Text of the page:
White Sox

Sox Drawer: Kenny Williams Not a Happy Camper

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Sox Drawer: Kenny Williams Not a Happy Camper

Wednesday, September 23rd

"I'm not the happiest camper here in Chicago."

Those were the words of a frustrated and, as he put it, "grumpy" Kenny Williams before Wednesday's game against the Twins. That's what happens to a general manager when he watches his team collapse under the pressure of a pennant race like the Sox have here in September.

What has disappointed him the most? Williams first mentioned the 67 unearned runs his team has given up this season (most in the American League), a plague he described as "disturbing."

His relief corps? "The names are good, but they haven't met expectations" said Williams. When asked about Bobby Jenks and whether he thinks Matt Thornton can become the closer if they don't bring back Jenks, Williams deflected the question, saying "Bobby Jenks is under contract" and claimed that his confidence in him "is still high."

Despite the Jake Peavy injury and the struggles of Alex Rios, he wouldn't take either of those trades back.

With Jim Thome gone, he's not sure if they necessarily need left-handed pop in the lineup. On-base percentage to him is more important now...not home runs. When asked if the team couldn't overcome the loss of Thome, Williams said "If they did, then we weren't strong enough to win the damn thing. We just weren't."

Kenny said he has also noticed "which players have quit and who haven't." Interesting.

When I asked him to elaborate on that, Williams would only say that when the team arrives in spring training, they'll all be on the same page in terms of fighting until the end.

Staying on that same theme, he added "I don't want to see anyone quit" the rest of the season.

So who will be here next year? Despite already being out of the race, Kenny is watching his team very closely.

A reporter asked if it's important to send the first-place Tigers a message. Said Williams, "It's important some guys send a message to me."

Auditions are underway.

Thats My Grandson

Last Sunday, my good friend Matt took his 5-year-old son Charlie to his very first White Sox game. One of the highlights of the day was taking Charlie into the gift shop to buy him a souvenir to commemorate the occasion.

While looking at a row of White Sox jerseys, Matt told Charlie he could pick one out. It was his choice. Whatever he wanted.

Charlie didnt know any of the Sox players by name, but one jersey immediately caught his eye.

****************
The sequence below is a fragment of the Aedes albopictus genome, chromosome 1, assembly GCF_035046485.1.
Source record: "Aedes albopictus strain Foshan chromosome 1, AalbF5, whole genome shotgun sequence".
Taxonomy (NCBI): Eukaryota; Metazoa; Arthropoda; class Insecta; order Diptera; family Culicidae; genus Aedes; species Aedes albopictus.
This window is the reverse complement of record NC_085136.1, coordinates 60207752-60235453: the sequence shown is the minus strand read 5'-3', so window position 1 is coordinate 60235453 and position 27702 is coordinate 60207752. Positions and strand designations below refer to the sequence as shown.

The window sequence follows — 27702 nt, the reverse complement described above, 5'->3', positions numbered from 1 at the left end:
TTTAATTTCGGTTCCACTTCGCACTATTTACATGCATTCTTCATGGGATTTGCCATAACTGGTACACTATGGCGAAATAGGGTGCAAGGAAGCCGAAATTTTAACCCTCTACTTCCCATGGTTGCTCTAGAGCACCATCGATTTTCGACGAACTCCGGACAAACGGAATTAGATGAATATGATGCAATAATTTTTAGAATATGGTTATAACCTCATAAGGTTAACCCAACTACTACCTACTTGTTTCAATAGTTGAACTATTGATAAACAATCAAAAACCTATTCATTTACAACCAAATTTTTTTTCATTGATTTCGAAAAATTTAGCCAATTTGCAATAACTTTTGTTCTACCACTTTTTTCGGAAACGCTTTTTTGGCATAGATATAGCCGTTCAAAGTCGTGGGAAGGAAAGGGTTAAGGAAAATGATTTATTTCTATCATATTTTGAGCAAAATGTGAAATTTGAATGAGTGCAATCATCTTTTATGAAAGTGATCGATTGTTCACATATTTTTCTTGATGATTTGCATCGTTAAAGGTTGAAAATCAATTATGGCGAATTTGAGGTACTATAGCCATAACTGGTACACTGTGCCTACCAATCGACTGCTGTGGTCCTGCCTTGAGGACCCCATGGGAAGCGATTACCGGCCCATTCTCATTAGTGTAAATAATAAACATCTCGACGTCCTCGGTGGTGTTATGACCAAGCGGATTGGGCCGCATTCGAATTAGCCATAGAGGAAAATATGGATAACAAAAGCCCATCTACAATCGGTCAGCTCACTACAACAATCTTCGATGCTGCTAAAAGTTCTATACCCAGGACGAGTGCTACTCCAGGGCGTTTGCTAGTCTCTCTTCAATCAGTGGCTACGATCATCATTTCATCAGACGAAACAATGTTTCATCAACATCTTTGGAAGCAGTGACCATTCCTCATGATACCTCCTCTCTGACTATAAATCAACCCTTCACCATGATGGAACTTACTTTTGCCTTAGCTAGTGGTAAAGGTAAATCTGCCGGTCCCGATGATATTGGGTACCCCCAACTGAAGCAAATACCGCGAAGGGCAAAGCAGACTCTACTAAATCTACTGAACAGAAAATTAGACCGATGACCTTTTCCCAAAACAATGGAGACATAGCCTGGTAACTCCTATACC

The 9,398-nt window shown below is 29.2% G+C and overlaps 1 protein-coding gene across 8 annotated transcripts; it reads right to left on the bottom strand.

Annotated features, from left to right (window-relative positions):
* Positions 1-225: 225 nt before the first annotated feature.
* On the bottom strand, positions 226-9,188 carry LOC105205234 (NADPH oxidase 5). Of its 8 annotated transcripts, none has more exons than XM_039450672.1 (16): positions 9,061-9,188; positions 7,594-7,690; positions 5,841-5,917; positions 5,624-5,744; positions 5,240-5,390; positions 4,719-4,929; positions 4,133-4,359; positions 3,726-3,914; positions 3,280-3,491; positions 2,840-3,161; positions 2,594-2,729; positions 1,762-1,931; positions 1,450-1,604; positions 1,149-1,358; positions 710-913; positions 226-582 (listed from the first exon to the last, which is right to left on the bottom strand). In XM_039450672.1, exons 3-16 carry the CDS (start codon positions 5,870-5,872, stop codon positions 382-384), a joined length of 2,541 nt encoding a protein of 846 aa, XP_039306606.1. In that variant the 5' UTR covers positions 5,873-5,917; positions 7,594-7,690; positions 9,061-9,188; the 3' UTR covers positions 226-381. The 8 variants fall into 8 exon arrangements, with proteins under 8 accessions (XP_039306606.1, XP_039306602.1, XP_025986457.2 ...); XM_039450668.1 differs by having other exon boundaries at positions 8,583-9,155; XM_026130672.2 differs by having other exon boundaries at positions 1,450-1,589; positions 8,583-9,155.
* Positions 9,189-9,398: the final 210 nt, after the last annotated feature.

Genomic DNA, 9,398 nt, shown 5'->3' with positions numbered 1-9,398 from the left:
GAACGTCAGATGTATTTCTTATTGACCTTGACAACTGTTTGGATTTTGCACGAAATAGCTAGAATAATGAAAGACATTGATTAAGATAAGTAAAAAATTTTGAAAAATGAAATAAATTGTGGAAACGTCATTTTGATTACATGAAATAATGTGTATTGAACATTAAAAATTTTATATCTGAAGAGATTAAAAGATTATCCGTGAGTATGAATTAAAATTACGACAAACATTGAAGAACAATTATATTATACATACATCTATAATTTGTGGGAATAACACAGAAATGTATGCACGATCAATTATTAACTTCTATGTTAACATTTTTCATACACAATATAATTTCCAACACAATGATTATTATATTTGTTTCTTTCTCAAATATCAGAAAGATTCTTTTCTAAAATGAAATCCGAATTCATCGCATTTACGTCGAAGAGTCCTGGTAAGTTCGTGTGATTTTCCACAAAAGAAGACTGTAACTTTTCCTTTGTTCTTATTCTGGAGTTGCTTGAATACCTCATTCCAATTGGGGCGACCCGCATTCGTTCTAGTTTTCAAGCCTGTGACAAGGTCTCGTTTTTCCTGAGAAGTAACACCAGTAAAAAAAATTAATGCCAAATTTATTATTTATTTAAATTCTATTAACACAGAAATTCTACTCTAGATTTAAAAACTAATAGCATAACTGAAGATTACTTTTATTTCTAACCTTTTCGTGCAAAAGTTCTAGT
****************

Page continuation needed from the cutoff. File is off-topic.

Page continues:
I want that one, Charlie said.

You sure? Matt asked.

Yep!

And with that, Matt grabbed the 15 jersey of Gordon Beckham and took it off the rack.

I really have no idea why he chose that one, Matt later told me. Five-year-olds are mysterious creatures.

As they walked over to the cash register to pay for the Beckham jersey, a woman with reddish-brown hair came over to them.

She seemed visibly moved. Matt wasnt sure why.

Excuse me, said the woman in a sweet, southern accent. I just want you to know that Im Gordons grandmother, and I am so pleased that your son chose his jersey.

Charlie isnt the only one. Gordons jersey has lately been the Sox 1 seller.

She just happened to be Gordons 1 fan.

White Sox Talk Podcast: Class A manager Justin Jirschele, youngest manager in professional baseball

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White Sox Talk Podcast: Class A manager Justin Jirschele, youngest manager in professional baseball

27-year-old Justin Jirschele made quite an impression in his first season as manager of the White Sox Class-A affiliate in Kannapolis. He helped lead the Intimidators to the South Atlantic League championship, and was named White Sox Minor League Coach of the Year. Jirschele came on the podcast to speak with Chuck Garfien about how he went from playing minor league baseball with the White Sox to coaching in their system. He talks about how growing up with a dad who was coaching minor league baseball helped mold him as a manager who is wise beyond his years. Jirschele also gives a report on some of the top White Sox prospects he managed last season such as Jake Burger, Alec Hansen, Dane Dunning and Miker Adolfo.

After baseball punishes Braves, one ranker says White Sox have game's best farm system

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USA TODAY

After baseball punishes Braves, one ranker says White Sox have game's best farm system

The White Sox farm system is baseball's best, according to one of the people making those rankings.

In the wake of Major League Baseball's punishment of the Atlanta Braves for breaking rules regarding the signing of international players — which included the removal of 12 illegally signed prospects from the Braves' organization — MLB.com's Jim Callis tweeted out his updated top 10, and the White Sox are back in first place.

Now obviously there are circumstances that weakened the Braves' system, allowing the White Sox to look stronger by comparison. But this is still an impressive thing considering that three of the White Sox highest-rated prospects from the past year are now full-time big leaguers.

Yoan Moncada used to be baseball's No. 1 prospect, and pitchers Lucas Giolito and Reynaldo Lopez weren't too far behind. That trio helped bolster the highly ranked White Sox system. Without them, despite plenty of other highly touted prospects, common sense would say that the White Sox would slide down the rankings.

But the White Sox still being capable of having baseball's top-ranked system is a testament to the organizational depth Rick Hahn has built in such a short period of time.

While prospect rankings are sure to be refreshed throughout the offseason, here's how MLB Pipeline's rankings look right now in regards to the White Sox:

4. Eloy Jimenez
9. Michael Kopech
22. Luis Robert
39. Blake Rutherford
57. Dylan Cease
90. Alec Hansen